Light sockets come in a variety of sizes, shapes, and materials. With so many options, it’s easy to get confused when you are trying to figure out which socket you have. Most sockets aside from a few exceptions, such as festoon or axial, fall into one of these four groups: screw, pins, wedges, and bayonets.
The Edison screw socket, named after Thomas Edison, is the most common and recognizable socket type. These sockets use a designation code of “E” for “Edison” and a number that represents the diameter (in millimeters) of the light bulb base that it fits. For example, an E12-based light bulb has a diameter of 12 millimeters and should be used with an E12 socket. E26 and E27 bases can be interchanged since a single millimeter doesn’t make a difference, but make sure that the bulb is using the correct voltage and wattage. The most common screw sockets are:
- Mogul (E39)
- European Medium (E27)
- Medium (E26)
- Intermediate (E17)
- European (E14)
- Candelabra (E12)
- European Candelabra (E11)
Edison sockets have metal threaded contacts with housings made of plastic, porcelain, or metal. Porcelain and plastic housings typically come in either black or white. Metal screw sockets can be found in a variety of bronze, brass, or nickel finishes with different color variations depending on the manufacturer.Choosing which material to use is purely aesthetic, butplastic sockets may not be able to handle the hotter temperatures some light sources produce.
Pin based sockets are used with bulbs that have one to four pins coming out from the bottom of the base to connect to the electrical current.These bulbs include linear fluorescent tubes, plug-in CFL lamps, HID lamps, MR16s, some mini indicator lamps, and the LED versions of each. Sockets are designated with a letter, often a “G”, followed a number representing the length (in millimeters) between the pins.LED tube lightsand linear fluorescents are pushed into sockets and then rotated into place. GU24 base bulbs also twist and lock in a similar fashion.
A few pin bases and sockets can be a little more complicated than others. Some 4-pin plug-in CFL bulbs may have a “q” after the pin spacing number, meaning quadruple, followed by a 1, 2, or 3 to indicate the dowel position. Other CFL bases with an “X” following the “G” will be shorter than a base without the “X”. For instance, a GX24 base is shorter than a G24 base. In order to ensure that the correct ballast and light bulbs are matched, plug-in CFL sockets are designed to work with only one style of pin base. 4-pin sockets use electronic ballasts while 2-pin sockets use magnetic ballasts. Both sockets use friction to hold the bulbs in place.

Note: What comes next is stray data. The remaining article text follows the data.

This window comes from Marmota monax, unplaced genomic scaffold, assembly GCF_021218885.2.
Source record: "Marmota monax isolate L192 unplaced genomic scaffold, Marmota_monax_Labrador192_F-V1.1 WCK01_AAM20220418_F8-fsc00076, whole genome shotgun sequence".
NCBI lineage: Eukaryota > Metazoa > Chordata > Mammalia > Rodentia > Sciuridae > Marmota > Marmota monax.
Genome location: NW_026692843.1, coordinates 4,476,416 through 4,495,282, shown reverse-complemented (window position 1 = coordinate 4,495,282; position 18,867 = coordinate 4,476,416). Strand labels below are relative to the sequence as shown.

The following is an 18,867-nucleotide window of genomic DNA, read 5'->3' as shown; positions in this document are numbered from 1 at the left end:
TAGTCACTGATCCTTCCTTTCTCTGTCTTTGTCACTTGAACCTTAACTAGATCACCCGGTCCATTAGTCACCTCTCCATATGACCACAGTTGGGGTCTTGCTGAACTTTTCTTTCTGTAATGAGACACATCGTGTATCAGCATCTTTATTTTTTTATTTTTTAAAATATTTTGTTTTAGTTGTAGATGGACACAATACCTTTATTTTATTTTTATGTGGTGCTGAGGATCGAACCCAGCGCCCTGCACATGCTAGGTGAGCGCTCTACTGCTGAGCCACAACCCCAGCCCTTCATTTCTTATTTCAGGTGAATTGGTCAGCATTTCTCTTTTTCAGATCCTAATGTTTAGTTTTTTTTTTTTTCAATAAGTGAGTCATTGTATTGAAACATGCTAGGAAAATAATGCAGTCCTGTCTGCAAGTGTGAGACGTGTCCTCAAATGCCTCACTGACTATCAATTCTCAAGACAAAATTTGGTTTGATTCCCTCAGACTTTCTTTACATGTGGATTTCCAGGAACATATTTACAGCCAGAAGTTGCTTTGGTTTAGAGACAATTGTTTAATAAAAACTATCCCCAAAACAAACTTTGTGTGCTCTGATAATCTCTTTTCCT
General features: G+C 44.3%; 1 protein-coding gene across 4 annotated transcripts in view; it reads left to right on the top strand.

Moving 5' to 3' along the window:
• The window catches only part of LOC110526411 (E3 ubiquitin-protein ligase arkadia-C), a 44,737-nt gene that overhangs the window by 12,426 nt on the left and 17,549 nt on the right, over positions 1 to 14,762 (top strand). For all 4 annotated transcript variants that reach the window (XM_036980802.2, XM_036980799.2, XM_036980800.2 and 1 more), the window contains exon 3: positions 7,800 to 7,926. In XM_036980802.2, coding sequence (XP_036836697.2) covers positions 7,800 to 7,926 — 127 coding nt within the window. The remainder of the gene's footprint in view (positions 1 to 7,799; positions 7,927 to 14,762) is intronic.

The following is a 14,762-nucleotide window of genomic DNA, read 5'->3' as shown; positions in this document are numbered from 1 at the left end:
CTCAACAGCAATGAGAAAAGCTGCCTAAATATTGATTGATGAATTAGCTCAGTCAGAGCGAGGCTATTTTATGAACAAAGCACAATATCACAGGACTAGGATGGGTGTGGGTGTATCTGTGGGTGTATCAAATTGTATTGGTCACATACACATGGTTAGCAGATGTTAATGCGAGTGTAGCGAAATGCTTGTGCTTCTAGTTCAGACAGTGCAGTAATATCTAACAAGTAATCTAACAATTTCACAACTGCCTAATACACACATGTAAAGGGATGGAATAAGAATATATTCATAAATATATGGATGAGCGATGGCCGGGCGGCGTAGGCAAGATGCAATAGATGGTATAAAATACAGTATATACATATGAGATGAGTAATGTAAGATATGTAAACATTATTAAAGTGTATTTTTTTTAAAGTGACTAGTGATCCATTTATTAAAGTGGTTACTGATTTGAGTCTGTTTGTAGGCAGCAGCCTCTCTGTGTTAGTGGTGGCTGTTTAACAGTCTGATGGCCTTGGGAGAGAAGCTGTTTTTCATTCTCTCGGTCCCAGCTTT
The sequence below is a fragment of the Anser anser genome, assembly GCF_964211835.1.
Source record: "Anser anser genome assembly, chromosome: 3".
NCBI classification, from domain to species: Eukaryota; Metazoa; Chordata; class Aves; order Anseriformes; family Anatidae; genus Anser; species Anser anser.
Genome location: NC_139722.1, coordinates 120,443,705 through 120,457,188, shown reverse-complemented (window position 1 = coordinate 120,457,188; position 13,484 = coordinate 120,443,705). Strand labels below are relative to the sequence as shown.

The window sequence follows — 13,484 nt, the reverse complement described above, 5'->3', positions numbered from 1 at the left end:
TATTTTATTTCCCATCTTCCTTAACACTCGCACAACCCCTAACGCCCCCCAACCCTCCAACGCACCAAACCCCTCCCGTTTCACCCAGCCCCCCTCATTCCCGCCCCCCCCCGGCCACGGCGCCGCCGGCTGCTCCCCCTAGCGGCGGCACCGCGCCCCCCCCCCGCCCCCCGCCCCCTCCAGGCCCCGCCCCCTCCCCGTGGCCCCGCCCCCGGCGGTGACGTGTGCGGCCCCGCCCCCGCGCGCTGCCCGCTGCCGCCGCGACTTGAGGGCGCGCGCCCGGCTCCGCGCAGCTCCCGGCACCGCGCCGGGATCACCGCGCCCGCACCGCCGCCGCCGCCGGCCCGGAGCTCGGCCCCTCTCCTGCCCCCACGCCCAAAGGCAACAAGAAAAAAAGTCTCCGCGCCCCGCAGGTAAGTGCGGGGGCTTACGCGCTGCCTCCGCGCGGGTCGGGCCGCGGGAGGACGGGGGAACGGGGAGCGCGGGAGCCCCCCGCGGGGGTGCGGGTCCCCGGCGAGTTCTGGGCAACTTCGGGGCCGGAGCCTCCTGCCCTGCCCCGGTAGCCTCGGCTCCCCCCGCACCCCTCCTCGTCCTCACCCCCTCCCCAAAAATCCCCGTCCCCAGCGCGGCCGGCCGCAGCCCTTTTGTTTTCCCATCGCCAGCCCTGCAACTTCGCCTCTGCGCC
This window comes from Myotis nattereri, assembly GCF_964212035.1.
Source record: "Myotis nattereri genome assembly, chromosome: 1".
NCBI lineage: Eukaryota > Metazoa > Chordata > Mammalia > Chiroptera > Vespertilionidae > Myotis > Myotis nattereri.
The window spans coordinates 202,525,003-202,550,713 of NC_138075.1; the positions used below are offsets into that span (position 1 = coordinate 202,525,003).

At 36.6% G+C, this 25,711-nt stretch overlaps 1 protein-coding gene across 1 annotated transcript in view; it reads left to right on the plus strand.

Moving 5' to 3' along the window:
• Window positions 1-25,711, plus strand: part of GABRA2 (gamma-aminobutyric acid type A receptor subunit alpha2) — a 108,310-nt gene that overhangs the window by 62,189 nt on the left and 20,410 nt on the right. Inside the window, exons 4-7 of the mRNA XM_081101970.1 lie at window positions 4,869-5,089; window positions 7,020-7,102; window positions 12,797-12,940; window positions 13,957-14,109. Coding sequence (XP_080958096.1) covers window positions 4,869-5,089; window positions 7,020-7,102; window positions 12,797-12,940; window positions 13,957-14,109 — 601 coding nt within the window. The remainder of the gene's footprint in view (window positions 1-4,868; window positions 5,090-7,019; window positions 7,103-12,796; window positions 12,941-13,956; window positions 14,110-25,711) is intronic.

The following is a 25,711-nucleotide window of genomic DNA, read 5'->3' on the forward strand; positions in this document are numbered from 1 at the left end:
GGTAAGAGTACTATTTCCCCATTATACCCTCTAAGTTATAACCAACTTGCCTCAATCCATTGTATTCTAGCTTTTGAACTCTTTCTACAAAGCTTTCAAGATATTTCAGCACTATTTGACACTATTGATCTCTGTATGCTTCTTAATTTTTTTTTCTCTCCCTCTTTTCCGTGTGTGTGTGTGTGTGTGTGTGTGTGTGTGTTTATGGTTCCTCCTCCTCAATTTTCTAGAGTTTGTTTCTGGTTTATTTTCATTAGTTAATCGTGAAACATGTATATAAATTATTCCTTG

Featuring a very distinct look, wedge sockets and bases don’t have metal caps or pins. The base of the bulb tapers down to a point with two wires extending out. The bulb simply pushes into the socket to seal it, with the wires acting as contact points.
Named after rifle bayonets due to their similar connection method, bayonet sockets are not normally used for household lighting in the United States but are more commonly found in cars and SUVs. The base of bayonet bulbs have one or two pins on either side that corresponds with L-shaped slots on the socket. The bulb is pushed into the socket and turnedto lock in place, and a small spring at the bottom helps keep the bulb from moving. This makes bayonet sockets ideal for applications like automotive lighting where vibration may loosen other types of bulbs.The designation for these sockets starts with “BA” followed by a number representing the base’s diameter (in millimeters), and then either “s” or “d” is used to show if the socket is a single or double contact.
You should now be able to easily identify your light sockets now that you are familiar with the basic types.